Jean de Merry has shuttered its multiline showroom business. The Los Angeles–based company, which combines an eponymous furniture collection with a roster of represented textiles and furnishings brands, has closed its locations in New York, Los Angeles and Chicago over the past month; while not officially shuttered, the Dallas location is currently closed and its fate is uncertain. In a recent note sent to vendors, the brand announced that it was ending its representation agreements and focusing on its own line.
In an interview with Business of Home, co-founder Christian Maroselli pinned the abrupt shutdown on a series of escalating financial problems that came to a crescendo this spring.
According to Maroselli, he was advised by lawyers to withhold rent on the company’s showroom spaces at the onset of Covid as part of a tactic to negotiate rent relief amid pandemic lockdowns. Those debts built up, and the Pacific Design Center and the Decoration & Design Building—both owned by Cohen Brothers Realty—took Jean de Merry to court to collect.
Though Maroselli and Cohen Brothers were able to reach a temporary agreement last summer, according to court documents, Jean de Merry once again began missing its rent payments to the PDC in December of last year, violating the terms of the deal. The PDC claims at least $606,852 in unpaid bills. In September of last year, the D&D Building won a judgment for $649,371.
“We didn’t really have a choice but to close [New York and Los Angeles],” says Maroselli, adding that, despite also owing rent in Chicago’s The Mart and the Dallas Design Center as well, the landlords in those locations were more amenable to a negotiation. He expressed hope that the company could work out a deal to stay in both buildings and reimagine the showrooms as venues for its house line.
Over the past 12 months, Jean de Merry has also taken out a series of high-interest loans known as MCAs, or “merchant cash advances,” in which a lender advances money in exchange for a share of future receipts. Court documents indicate that at least three of these lenders have taken Jean de Merry to court for defaulting on payments. One loan—for $75,000, borrowed from a company called Swift Funding California—was taken out on February 16. According to a lawsuit, Jean de Merry defaulted on it less than two weeks later.
Another lender, Itria Ventures, loaned Jean de Merry $510,000 on December 30, 2022. According to court documents filed by Itria, the showroom stopped making payments after February 9. Itria subsequently sent out a lien notice to Jean de Merry’s designer clients and vendors, claiming a right to the brand’s revenue.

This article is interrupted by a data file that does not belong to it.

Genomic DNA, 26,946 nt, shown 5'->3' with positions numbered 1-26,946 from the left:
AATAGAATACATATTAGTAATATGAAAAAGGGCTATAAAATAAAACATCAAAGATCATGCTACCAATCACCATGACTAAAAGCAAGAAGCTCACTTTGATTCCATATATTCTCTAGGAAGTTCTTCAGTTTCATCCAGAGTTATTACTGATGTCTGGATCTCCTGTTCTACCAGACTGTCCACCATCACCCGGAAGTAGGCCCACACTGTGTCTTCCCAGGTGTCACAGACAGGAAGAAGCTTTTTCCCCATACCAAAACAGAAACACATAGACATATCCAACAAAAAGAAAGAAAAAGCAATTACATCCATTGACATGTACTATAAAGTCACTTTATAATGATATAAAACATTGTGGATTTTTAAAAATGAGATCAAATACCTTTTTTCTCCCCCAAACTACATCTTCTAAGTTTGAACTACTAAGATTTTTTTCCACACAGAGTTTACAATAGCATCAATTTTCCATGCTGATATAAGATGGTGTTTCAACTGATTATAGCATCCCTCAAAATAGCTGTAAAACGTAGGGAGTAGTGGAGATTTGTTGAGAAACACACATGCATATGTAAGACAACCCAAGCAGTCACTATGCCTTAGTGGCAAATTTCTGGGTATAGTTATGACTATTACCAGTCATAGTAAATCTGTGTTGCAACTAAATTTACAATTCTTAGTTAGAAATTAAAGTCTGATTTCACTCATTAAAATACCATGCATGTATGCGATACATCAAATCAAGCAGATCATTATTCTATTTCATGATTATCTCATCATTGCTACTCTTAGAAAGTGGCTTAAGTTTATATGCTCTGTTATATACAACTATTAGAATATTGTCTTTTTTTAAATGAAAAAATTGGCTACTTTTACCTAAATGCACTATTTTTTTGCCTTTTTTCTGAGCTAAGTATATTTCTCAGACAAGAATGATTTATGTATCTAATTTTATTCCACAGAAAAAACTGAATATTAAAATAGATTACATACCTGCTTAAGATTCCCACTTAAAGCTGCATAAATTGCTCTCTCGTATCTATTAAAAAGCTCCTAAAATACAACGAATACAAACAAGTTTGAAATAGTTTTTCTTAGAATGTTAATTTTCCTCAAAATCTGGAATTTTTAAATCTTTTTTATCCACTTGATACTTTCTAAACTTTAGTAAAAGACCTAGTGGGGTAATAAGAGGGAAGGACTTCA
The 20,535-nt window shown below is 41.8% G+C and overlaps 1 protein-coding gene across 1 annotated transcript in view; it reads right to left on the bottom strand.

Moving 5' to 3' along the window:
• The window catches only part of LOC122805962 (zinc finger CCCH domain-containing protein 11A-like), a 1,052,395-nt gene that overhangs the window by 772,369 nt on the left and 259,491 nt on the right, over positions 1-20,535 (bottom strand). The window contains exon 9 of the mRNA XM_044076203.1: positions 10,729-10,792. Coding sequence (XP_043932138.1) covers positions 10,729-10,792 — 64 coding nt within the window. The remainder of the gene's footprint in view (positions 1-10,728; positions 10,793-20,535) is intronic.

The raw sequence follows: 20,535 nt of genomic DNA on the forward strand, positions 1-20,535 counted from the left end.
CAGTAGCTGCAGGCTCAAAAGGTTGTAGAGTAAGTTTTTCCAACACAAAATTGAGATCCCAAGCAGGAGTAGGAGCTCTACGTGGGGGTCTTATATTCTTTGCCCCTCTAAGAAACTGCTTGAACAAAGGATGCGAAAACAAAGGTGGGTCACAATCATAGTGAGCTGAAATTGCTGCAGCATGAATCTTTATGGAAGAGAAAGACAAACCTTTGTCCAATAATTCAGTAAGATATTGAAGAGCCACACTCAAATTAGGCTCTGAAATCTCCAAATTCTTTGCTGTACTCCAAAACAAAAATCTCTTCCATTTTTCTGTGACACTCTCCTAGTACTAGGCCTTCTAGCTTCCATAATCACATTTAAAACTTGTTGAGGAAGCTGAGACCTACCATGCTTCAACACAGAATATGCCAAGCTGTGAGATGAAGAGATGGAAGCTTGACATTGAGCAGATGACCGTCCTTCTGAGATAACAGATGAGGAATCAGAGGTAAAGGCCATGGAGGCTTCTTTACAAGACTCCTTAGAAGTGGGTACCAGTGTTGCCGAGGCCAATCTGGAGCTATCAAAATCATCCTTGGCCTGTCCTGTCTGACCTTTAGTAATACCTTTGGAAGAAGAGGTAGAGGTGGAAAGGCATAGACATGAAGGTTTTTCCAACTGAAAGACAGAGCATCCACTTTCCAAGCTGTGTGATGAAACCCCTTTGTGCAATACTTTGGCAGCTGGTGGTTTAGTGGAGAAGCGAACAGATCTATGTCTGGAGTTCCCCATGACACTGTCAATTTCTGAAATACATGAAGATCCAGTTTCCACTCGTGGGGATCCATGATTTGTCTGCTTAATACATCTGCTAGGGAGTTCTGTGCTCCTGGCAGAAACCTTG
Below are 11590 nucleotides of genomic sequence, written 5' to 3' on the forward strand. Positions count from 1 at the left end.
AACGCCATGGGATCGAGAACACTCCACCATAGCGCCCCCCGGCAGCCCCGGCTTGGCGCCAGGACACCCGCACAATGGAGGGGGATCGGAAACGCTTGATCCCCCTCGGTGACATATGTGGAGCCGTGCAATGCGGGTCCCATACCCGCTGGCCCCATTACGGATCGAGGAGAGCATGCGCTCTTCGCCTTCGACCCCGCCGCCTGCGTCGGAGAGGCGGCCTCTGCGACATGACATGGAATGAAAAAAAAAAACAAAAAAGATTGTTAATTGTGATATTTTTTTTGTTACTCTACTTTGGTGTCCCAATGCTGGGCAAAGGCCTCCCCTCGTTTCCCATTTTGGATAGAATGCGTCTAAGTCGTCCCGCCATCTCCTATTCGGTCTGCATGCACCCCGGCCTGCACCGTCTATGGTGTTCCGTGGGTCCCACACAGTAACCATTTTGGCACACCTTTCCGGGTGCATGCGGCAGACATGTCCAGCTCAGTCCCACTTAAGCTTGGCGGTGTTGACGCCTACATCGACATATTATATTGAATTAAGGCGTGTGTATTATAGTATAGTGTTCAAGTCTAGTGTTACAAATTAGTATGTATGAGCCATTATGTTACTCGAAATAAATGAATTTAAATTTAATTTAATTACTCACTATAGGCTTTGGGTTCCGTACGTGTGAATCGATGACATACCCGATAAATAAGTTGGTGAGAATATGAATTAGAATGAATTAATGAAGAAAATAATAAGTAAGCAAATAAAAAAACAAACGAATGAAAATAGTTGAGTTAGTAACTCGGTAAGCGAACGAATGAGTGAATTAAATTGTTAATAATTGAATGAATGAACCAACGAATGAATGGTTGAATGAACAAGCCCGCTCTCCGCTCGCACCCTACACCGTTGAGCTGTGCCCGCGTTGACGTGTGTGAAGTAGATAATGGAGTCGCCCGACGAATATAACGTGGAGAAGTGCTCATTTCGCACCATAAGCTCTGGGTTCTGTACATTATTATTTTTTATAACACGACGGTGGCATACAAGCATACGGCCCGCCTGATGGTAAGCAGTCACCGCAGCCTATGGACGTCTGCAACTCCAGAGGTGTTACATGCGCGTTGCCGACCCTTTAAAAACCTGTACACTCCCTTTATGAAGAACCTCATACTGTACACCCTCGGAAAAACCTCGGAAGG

Maroselli says that Itria does not have a legal right to Jean de Merry receipts, and that he’s working with a company that specializes in debt relief to extend the terms of the various loans. He says that all in, the company owes roughly $1.2 million to its MCA lenders.
Jean de Merry’s designer clients and represented brands have been caught up in the company’s struggles. According to several vendors who requested anonymity in order to speak freely, the past few months have been a chaotic period of erratic communication from Jean de Merry and rampant confusion about the status of orders.
Several vendors say they have built pieces for the brand but held back delivery awaiting final payment—only to discover later that Jean de Merry had already received money from the designer and failed to pass it along. Others describe a situation in which designers reached out to them directly in a panic looking for a missing order—an order that Jean de Merry had collected a deposit on, but never passed along to the vendor.
Maroselli says that over the past year, the business has been struggling under the weight of its various debts, and admitted that the company has been late to pay its represented brands. He says Jean de Merry currently owes them in the realm of $300,000.
Jean de Merry’s in-house furniture line is still in business, and Maroselli says that it will continue to produce furniture for the showrooms that represent it. Founded in 2001 as a collaboration between Maroselli and his partner Jean de Merry, the company found success with deco-inspired pieces produced out of a Los Angeles workshop. It expanded into a national multiline showroom business over the years, with Dallas the most recent opening in 2015. Maroselli says that de Merry is suffering from Lyme disease and is no longer an active partner in the business.
Maroselli is hopeful that the company would ultimately be able to make good on its debts. “I’m not going to default to the represented designers,” he says. “I’m going to find a way to pay everyone back. But obviously … it is going to take some time. Some represented designers are going to understand, others are not. Some clients are going to stick with me, others won’t. We will see what it’s going to be next.”
For one vendor who says the company still owes them tens of thousands of dollars, it’s already too late: “This has left us reeling,” they tell BOH. “We don’t know who to trust anymore.”
This is a developing story. Please check back for updates.
Homepage photo: Jean de Merry’s shuttered showroom in New York’s Decoration & Design Building | Business of Home